Midwest Energy News

North Dakota regulators approve Dakota Access Pipeline expansion

Correction: City officials in Greenville, Michigan, are exploring whether to expand solar generation at a wastewater treatment plant. An item in Wednesday’s email misidentified the jurisdiction.

PIPELINES: North Dakota regulators approve a proposed expansion of the Dakota Access Pipeline that would double the line’s capacity. (Bismarck Tribune) 

• The Standing Rock Sioux Tribe says North Dakota’s Public Service Commission “failed to do its job” by approving the pipeline expansion. (KXMB-TV)
• Amid protests by tribal members, the South Dakota House passes a “riot boosting” bill that broadens criminal liability for demonstrations. (Argus Leader)
• A journalist explores how the 2016 pipeline protests at Standing Rock inspired a political awakening in U.S. Rep. Alexandria Ocasio-Cortez. (Time)

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TRANSMISSION: The owners of a contested Wisconsin power line project won’t be allowed to participate in a federal court case alleging conflicts of interest by state regulators. (Wisconsin State Journal) 

COAL: A Minnesota bill would require utilities to study whether they could save money and slash carbon emissions by running coal plants less often. (MinnPost)

A planned recycling facility in Iowa would slice wind turbine blades into pellets that could be molded into a wide range of products. (Energy News Network)
• We Energies’ parent company will increase its ownership stake in three Midwest wind farms under development by Invenergy. (news release)

• Basin Electric announces a power purchase agreement with what is expected to be South Dakota’s largest solar farm. (Associated Press, KOTA-TV)
• South Dakota regulators approve a permit for a planned 110 MW solar farm to be built on Oglala Lakota land. (SDPB)
• A solar developer presents details to a Nebraska planning commission for a planned 8.5 MW solar farm. (Norfolk Daily News)
• A Wisconsin animal shelter plans to install a 62 KW rooftop solar system that will lower utility costs and improve disaster preparedness. (Daily Union)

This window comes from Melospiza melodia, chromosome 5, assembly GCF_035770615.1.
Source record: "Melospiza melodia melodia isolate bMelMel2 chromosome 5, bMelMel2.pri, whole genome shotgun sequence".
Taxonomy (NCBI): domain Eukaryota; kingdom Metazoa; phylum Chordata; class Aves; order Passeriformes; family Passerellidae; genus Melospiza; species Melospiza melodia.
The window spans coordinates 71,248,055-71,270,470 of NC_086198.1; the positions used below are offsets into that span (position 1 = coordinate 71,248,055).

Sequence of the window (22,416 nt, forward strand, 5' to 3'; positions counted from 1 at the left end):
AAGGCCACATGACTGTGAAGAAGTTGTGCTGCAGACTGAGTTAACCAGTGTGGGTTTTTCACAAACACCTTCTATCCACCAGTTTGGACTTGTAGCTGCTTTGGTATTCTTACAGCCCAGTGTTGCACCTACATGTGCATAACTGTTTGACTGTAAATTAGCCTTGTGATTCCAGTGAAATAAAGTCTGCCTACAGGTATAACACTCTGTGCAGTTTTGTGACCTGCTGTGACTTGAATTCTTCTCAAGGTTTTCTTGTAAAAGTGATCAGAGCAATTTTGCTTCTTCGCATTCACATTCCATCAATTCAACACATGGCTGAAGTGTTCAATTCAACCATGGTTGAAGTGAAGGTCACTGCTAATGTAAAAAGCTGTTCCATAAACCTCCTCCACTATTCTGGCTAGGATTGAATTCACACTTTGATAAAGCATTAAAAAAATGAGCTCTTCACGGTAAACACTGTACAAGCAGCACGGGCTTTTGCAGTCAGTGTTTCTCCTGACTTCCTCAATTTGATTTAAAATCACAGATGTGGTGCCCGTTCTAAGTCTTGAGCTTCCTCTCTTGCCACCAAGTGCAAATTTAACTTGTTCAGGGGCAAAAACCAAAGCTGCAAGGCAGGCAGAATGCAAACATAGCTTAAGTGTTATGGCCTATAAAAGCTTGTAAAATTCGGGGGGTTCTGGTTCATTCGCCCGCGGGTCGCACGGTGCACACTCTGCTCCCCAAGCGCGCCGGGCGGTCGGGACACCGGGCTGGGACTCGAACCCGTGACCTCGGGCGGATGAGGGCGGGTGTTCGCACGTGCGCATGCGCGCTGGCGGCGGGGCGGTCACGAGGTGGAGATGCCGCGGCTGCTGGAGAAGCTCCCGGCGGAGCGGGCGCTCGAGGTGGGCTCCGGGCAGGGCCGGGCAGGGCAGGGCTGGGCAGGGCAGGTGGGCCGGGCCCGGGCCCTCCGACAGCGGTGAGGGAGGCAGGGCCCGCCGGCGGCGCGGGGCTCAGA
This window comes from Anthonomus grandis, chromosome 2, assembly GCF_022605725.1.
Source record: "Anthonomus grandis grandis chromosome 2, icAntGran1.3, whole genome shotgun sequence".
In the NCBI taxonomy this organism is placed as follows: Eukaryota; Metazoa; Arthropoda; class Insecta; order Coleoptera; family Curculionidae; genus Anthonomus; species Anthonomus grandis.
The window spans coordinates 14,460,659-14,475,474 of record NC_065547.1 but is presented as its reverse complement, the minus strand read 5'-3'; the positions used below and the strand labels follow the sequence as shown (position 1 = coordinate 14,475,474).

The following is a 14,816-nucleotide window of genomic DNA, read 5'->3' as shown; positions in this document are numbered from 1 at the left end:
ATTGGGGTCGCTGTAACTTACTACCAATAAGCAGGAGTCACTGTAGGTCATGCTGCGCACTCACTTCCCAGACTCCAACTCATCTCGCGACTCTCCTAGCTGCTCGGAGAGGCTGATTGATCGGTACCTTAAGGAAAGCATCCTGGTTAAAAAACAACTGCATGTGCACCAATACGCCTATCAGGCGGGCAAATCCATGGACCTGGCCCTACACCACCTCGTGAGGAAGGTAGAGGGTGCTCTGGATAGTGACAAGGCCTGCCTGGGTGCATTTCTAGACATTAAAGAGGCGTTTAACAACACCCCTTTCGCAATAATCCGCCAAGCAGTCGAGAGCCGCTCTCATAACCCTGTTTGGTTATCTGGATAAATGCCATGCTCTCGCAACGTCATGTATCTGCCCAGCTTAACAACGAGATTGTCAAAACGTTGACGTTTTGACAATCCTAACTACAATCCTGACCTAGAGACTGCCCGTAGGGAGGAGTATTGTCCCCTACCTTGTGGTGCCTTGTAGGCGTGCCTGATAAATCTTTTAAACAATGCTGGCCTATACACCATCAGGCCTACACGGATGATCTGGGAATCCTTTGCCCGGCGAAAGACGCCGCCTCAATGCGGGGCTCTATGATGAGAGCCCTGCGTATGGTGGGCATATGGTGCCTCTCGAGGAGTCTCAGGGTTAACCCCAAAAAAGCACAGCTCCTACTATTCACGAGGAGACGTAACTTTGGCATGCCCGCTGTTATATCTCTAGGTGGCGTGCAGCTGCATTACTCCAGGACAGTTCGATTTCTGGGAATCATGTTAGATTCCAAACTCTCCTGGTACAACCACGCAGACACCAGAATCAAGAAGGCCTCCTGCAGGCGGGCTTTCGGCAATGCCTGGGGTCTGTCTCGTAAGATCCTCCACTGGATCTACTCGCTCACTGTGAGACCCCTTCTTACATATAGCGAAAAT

STORAGE: Ohio Congressman Bob Latta tours AEP’s energy storage system in Bluffton, the only existing grid battery location in Ohio. (Lima News)

ELECTRIC VEHICLES: A Missouri state senator’s bill would block utilities from spending ratepayer money on electric vehicle charging stations. (Missourian)

CLIMATE: Kansas is among the states considering legislation that would limit cities or counties from filing lawsuits against fossil fuel companies. (Drilled)

• Xcel Energy promotes its chief financial officer to president and chief operating officer, putting him potentially next in line to become CEO. (Star Tribune)
• Nebraska Public Power District says it is launching a new approval process for connecting distributed renewable generation to the grid. (Daily Energy Insider)
• DTE Energy will provide 100% clean energy to a disabled veteran-owned energy management company through its green tariff program. (Crain’s Detroit)

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• The Trump administration announces a goal for biofuels to make up 30% of U.S. transportation fuels by 2050 through “market-driven” increases in blend rates. (Reuters)
• Oil companies are gauging driver interest in higher ethanol blend gasoline in Iowa to take advantage of cheap biofuel prices. (Bloomberg)

COMMENTARY: An editorial board says coal is in trouble and North Dakota needs to help the industry “deal with the changing times.” (Bismarck Tribune)

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